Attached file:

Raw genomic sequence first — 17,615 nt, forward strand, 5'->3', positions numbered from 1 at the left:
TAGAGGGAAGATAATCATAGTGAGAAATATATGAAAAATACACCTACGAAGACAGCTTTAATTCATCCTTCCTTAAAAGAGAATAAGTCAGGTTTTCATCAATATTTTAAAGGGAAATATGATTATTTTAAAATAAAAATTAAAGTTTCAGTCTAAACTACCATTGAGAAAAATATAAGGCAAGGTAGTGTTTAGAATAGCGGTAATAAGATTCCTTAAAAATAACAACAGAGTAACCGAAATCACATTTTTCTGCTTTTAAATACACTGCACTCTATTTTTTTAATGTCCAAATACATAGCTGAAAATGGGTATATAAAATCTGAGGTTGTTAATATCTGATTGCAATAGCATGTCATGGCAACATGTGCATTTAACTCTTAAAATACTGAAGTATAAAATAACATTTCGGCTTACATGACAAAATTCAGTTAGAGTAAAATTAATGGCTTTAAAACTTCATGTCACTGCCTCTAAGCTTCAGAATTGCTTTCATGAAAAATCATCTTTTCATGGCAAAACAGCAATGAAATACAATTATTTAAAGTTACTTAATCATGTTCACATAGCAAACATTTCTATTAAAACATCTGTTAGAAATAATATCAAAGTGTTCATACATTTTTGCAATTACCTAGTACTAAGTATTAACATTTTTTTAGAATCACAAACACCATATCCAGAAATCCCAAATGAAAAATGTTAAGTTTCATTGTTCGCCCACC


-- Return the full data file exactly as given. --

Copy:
Raw genomic sequence first — 17,615 nt, forward strand, 5'->3', positions numbered from 1 at the left:
TAGAGGGAAGATAATCATAGTGAGAAATATATGAAAAATACACCTACGAAGACAGCTTTAATTCATCCTTCCTTAAAAGAGAATAAGTCAGGTTTTCATCAATATTTTAAAGGGAAATATGATTATTTTAAAATAAAAATTAAAGTTTCAGTCTAAACTACCATTGAGAAAAATATAAGGCAAGGTAGTGTTTAGAATAGCGGTAATAAGATTCCTTAAAAATAACAACAGAGTAACCGAAATCACATTTTTCTGCTTTTAAATACACTGCACTCTATTTTTTTAATGTCCAAATACATAGCTGAAAATGGGTATATAAAATCTGAGGTTGTTAATATCTGATTGCAATAGCATGTCATGGCAACATGTGCATTTAACTCTTAAAATACTGAAGTATAAAATAACATTTCGGCTTACATGACAAAATTCAGTTAGAGTAAAATTAATGGCTTTAAAACTTCATGTCACTGCCTCTAAGCTTCAGAATTGCTTTCATGAAAAATCATCTTTTCATGGCAAAACAGCAATGAAATACAATTATTTAAAGTTACTTAATCATGTTCACATAGCAAACATTTCTATTAAAACATCTGTTAGAAATAATATCAAAGTGTTCATACATTTTTGCAATTACCTAGTACTAAGTATTAACATTTTTTTAGAATCACAAACACCATATCCAGAAATCCCAAATGAAAAATGTTAAGTTTCATTGTTCGCCCACC